#11  
Old 05-25-2010, 11:22 AM
Tscarborough's Avatar
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Default Re: Foundation Thickness and Form

It is hard labor and skilled labor, but it is fun to do. Start in back and you will figure it out. Also ordering a chopped 4 sides 4-6-8 mix will make it easier.
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  #12  
Old 06-11-2010, 08:56 AM
Peasant
 
Join Date: Aug 2008
Location: Round Rock, Texas
Posts: 44
Default Re: Foundation Thickness and Form

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Originally Posted by Tscarborough View Post
It is hard labor and skilled labor, but it is fun to do. Start in back and you will figure it out. Also ordering a chopped 4 sides 4-6-8 mix will make it easier.
Do you have contacts for concrete in the Austin area that will deliver 1.5 yards to Round Rock? My plans have finally been approved and I am ready to get this project going! Also, I need to source the high temp mortar for the oven. Who do you suggest in the area?

Thank's a million!
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  #13  
Old 06-16-2010, 04:56 PM
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Location: Cedar Park
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Default Re: Foundation Thickness and Form

I'm also getting started, I'm scheduling my pour for Friday afternoon.
I will have a mixer and 30 bags of quickcrete.
I have looked into getting the mix delivered but the minimum order is 3 yards to Cedar Park and I really do not want a big cement truck at the house.

Are you using a vapor barrier under your slab?

good luck on yours...
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  #14  
Old 06-25-2010, 01:11 PM
Peasant
 
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Location: Round Rock, Texas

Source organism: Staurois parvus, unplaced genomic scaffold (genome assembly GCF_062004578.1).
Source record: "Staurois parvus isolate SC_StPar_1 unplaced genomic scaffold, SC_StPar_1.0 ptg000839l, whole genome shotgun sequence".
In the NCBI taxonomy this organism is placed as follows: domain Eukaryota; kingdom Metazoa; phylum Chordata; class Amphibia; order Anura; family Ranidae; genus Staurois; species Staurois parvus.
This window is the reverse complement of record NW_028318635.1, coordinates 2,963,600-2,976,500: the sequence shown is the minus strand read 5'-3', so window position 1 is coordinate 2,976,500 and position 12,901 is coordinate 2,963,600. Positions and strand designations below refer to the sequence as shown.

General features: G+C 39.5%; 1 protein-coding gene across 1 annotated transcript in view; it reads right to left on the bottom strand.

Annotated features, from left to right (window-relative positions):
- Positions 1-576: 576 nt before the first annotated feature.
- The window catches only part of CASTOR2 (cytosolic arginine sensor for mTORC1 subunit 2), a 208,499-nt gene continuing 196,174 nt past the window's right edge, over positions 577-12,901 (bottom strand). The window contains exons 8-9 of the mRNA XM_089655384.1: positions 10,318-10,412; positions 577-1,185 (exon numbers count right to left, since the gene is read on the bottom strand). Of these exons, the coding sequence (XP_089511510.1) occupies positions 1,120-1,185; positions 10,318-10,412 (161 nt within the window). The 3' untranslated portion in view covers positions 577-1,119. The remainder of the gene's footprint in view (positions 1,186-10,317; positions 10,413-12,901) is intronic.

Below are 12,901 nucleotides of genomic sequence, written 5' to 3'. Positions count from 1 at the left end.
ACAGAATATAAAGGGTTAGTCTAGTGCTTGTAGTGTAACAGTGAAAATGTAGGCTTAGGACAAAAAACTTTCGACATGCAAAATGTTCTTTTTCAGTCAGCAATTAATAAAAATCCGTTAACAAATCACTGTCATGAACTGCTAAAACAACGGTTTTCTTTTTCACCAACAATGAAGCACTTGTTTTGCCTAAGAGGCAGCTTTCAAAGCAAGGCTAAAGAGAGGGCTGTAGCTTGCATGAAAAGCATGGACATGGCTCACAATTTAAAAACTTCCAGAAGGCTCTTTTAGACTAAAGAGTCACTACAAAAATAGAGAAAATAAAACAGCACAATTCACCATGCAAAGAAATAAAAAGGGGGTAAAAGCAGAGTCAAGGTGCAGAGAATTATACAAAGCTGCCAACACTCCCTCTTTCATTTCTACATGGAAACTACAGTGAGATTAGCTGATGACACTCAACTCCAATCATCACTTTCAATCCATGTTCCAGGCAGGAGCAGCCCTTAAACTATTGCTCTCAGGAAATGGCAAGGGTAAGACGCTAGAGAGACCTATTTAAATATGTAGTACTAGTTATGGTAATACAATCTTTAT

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Default Re: Foundation Thickness and Form

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Originally Posted by FrankT View Post
I'm also getting started, I'm scheduling my pour for Friday afternoon.
I will have a mixer and 30 bags of quickcrete.
I have looked into getting the mix delivered but the minimum order is 3 yards to Cedar Park and I really do not want a big cement truck at the house.

Are you using a vapor barrier under your slab?

good luck on yours...
Frank, how did the pour go? Are you looking for fire bricks at all? At some point I bought far too many so we might be able to work out a deal :-)
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  #15  
Old 06-25-2010, 04:16 PM
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Default Re: Foundation Thickness and Form

Sorry, Imissed your question. I got your PM and prefer to answer here so it may help someone else.

Your contractor wants to pour your slab monolithically, and that is not a problem, although his reasoning is flawed. If the oven/kitchen foundation is poured at the same time as the patio slab, there still needs to a difference in the dirtwork. The patio is just 4" deep with wire and/or fibers, while the oven and counter slabs needs to be a little more robust, with some rebar, and possibly beams around the perimeter.

I do not do masonry work, I am on the other side of the fence selling masonry products. You should do it all yourself, if not call me and I will give you a couple of names. 431-0870.

In the Austin area there are 3 companies that sell firebrick, refractory cement, etc.

Acme Brick has fire brick and wet mix refractory cement, and their sister company Featherlite should have perlite.

AHI has fire brick and wet mix refractory cement and fire clay, and may have perlite.

MPI has a full line of refractory cements, firebrick, and perlite.

Also, Elgin-Butler brick in Elgin will sell cheap #2 firebrick if you go pick them up.
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  #16  
Old 06-26-2010, 11:44 AM
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Location: Cedar Park
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Default Re: Foundation Thickness and Form